If Snowpiercer feels a bit one dimensional, that’s because it is. It’s linear, with a plot as streamlined and direct as a bullet train. But that’s exactly the point. The action is telescoped down to the length of a single train carrying the only survivors of the human species on an endless loop across a frozen landscape. Snowpiercer takes this claustrophobic setting and uses it to tell the story of revolution, a Great Train Robbery where the prize to be won is control of what’s left of the human species.

The background: in the very near future a failed experiment to reverse global warming has resulted in a deep freeze of the entire planet. The only survivors are the passengers of a luxury train with a perpetual engine that ceaselessly travels a worldwide circuit. The train is a closed, self-sufficient system. Seventeen years into the voyage a strict hierarchy between the cars has developed, with the first class passengers living in luxury and worshiping the benevolence of Wilfred, the designer and conductor of the train that sustains them, while the passengers in the rear cars live in squalor eating with children occasionally abducted by the crew of the front cars for unknown purposes. Conditions are, of course, ripe for revolution.

The effectiveness of the movie arises from its linearity. It’s set on a train. There’s nowhere else to go but back toward the rear or up toward the engine. The protagonist is Curtis, a man who leads a revolt to take control of the engine by pushing forward, car by car. This is a familiar motif if you’ve watched pretty much any western ever (or Back to the Future III), but here the difference is the surreal transformation, the slow blossoming of color, as the revolt surges up the train and moves from cars of industrial grime to bourgeoisie opulence. A heavy stamp of the movie’s origin in graphic novel format remains, especially in the elegantly brutal fight scenes when the rebellion reaches its first major obstacle (brutal because bullets are supposedly extinct on the train, so spears, bludgeons, and axes are the order of the day).

When I first heard the premise of this movie with its not-so-subtle commentary on social hierarchies, I assumed the movie would feature a somewhat more metaphysical (or at least futuristic) train that literally circled the entire world. I imagined the revolution was going to end with the realization that there was no front or rear to the train, that the characters would continue passing through a long series of cars only to eventually arrive back where they started from. There might even have been an analogy somewhere in that about the lowest classes themselves being the engine that drove society. Spoiler alert: that’s not what happens.

This is an actual finite train, with a front and a rear, but the revelations Curtis experiences when he reaches the engine are far from unexpected. In fact, the astute viewer has probably figured them out pretty soon into the movie, with the first clues that perhaps this rebellion is not as spontaneous as its participants would like to believe. For most of the movie it feels as though the questions Curtis wants answered are what’s driving the plot, but when those answers are finally given, you realize they’re not really what you wanted anyway.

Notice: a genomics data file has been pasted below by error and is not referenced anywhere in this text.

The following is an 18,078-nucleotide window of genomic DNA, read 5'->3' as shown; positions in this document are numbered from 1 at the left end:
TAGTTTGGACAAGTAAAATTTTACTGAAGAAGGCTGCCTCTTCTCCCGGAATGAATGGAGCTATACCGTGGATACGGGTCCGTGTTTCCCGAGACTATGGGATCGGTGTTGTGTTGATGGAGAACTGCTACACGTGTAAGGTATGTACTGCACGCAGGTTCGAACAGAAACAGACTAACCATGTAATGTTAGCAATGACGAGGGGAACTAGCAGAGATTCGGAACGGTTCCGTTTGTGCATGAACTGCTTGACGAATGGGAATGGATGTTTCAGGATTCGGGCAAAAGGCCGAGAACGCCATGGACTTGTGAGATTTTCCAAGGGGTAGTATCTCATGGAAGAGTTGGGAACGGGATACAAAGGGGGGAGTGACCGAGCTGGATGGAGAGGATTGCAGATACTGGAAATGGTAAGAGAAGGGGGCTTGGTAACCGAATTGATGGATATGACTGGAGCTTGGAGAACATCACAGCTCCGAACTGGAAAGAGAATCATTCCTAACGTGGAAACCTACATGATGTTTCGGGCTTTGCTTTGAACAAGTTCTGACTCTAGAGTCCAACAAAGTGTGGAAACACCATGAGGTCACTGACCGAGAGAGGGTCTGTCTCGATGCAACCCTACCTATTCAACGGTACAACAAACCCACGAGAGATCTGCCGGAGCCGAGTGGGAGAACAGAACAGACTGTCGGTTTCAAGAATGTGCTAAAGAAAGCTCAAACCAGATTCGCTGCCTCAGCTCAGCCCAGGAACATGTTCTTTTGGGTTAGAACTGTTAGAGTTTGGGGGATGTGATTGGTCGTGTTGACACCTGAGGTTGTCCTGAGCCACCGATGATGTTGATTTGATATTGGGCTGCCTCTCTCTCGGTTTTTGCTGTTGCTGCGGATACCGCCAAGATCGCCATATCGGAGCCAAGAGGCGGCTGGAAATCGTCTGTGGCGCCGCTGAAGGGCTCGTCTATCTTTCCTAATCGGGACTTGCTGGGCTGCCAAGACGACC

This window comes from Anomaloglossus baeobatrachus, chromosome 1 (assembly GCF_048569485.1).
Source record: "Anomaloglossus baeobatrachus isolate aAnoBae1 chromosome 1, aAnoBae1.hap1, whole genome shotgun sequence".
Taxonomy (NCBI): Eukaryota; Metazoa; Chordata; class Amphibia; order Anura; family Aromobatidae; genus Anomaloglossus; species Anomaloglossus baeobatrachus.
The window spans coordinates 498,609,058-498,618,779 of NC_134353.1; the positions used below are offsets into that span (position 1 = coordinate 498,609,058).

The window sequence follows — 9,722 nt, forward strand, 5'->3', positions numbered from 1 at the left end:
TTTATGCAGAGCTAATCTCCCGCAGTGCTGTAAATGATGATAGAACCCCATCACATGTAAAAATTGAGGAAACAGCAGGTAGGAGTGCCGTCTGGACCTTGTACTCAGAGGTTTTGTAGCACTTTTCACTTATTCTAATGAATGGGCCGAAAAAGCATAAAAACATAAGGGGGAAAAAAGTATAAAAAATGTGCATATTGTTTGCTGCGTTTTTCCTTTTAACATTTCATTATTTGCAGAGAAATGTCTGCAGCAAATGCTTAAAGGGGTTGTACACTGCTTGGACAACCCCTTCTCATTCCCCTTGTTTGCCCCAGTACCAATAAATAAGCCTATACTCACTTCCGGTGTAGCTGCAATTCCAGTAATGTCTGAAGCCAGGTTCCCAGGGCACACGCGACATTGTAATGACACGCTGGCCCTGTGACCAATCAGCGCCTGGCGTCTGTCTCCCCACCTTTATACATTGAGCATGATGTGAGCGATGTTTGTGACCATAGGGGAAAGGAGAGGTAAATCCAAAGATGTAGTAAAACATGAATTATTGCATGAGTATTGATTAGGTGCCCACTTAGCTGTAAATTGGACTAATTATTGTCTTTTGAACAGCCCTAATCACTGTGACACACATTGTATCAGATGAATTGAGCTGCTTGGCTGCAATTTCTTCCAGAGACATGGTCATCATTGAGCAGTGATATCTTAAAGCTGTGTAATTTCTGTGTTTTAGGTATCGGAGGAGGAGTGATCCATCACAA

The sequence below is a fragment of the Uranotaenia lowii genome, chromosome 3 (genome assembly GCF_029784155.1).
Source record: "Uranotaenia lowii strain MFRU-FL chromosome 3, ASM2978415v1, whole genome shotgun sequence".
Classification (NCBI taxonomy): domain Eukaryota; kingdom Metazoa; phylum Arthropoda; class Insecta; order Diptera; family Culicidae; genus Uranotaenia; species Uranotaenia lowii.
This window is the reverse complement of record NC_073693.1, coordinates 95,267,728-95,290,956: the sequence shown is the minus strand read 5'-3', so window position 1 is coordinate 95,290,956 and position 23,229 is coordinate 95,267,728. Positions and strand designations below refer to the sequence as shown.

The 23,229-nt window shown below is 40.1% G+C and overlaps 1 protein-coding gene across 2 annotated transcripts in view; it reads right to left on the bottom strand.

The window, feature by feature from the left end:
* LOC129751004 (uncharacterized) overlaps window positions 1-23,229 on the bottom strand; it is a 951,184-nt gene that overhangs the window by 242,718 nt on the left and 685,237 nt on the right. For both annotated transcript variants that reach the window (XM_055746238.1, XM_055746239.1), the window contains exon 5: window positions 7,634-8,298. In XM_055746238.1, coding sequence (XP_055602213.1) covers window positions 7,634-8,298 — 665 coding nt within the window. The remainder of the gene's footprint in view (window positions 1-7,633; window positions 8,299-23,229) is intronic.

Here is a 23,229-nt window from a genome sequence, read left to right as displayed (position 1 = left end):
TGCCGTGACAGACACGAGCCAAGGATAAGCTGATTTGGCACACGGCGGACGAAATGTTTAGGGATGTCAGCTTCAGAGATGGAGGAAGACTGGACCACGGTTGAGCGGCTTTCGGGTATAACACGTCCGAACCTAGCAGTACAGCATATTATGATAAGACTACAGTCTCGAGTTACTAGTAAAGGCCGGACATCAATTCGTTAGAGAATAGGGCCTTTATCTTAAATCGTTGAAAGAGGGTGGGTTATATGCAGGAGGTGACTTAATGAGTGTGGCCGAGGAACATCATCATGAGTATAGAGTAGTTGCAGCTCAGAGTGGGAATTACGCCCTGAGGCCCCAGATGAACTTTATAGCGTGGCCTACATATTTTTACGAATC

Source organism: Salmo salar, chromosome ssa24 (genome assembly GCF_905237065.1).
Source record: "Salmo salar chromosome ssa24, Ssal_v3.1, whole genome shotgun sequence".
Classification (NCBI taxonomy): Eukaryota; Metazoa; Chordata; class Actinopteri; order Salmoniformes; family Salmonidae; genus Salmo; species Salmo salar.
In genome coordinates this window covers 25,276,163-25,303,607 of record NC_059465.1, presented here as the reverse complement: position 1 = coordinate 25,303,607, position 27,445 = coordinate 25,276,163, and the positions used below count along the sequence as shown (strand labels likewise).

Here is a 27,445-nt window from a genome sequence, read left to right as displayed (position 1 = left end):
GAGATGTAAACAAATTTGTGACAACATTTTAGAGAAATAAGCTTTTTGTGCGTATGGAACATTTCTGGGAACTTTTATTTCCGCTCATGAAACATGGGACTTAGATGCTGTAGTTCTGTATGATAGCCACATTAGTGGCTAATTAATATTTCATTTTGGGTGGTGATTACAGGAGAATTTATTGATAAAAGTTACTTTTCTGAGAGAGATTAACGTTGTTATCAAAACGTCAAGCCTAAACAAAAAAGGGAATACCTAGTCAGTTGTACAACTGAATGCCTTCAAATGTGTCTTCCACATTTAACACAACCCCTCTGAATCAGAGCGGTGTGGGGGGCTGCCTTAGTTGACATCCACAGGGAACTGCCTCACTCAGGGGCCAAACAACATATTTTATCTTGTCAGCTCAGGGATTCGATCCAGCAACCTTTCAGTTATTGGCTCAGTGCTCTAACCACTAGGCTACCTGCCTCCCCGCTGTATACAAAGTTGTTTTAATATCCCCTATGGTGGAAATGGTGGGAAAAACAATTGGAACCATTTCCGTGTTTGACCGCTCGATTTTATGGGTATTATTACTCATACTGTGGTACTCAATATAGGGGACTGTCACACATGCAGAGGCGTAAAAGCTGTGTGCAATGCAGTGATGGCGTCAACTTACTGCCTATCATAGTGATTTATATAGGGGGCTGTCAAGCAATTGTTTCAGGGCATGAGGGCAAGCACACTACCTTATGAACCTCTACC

In retrospect, the engine that actually drives the plot is justified outrage. Any subtly that could have been explored on the side of the train’s crew—embodied in Ed Harris’s portrayal of Wilfred and Tilda Swinton’s wonderful depiction of the minister (probably the best character portrayal in the movie, priceless in her initial speech to the inhabitants of the rear cars)—has to be overplayed with brutality to convince the viewer just how justified this revolution is. The plot skirts around legitimate discussion of how disciplined and carefully managed life on a self-sustained train would actually have to be to instead focus on how heavily-handed this discipline is carried out so sympathies stay firmly with the protagonists. There’s a lot of grey here that could have been explored. As it stands, the moral basically turns out to be something like: don’t be a dickish train manager.

The most powerful reveal, in my opinion, was the stuff that happened seventeen years before the story begins, as Curtis makes his confessions to his last surviving companion at the entrance to the engine car. There are themes of true self-sacrifice here amidst painful brutalities that offer some of the film’s most devastatingly effective lines. Yet all of that is in the past, and we get it here only to better understand why Curtis hates Wilfred so much—in a word, to keep fueling our justified outrage, which at this time might be dulled by seeing what life on the train actually involves.

For an excellent example of a movie that sets itself up perfectly for the sort of action it wants to depict—focused and linear along the length of a train—Snowpiercer is a success. The action is gritty and believable and beautifully orchestrated. The plot is fast with plenty of twists and bumps. As far as social commentary, an analysis of class relations, or apotheosis as god killing, it doesn’t do quite as well. The sermons are too predicable, the moral too pat.

My grade: C

Some spoiler thoughts regarding the end of the movie: Are we really to believe the train didn’t have any way of measuring external temperatures? And if it did, what do we make of Wilfred’s motives for keeping everyone trapped on the train?

And the final scene: I get the feeling, especially with the way the plot played with snow and Inuit heritage, that we’re supposed to find the shot of the polar bear hopeful and optimistic: life persists. But seriously? We have two kids standing in the wreckage of a train, face to face with one of Earth’s most effective predators. How are we not supposed to read this as hopeless?

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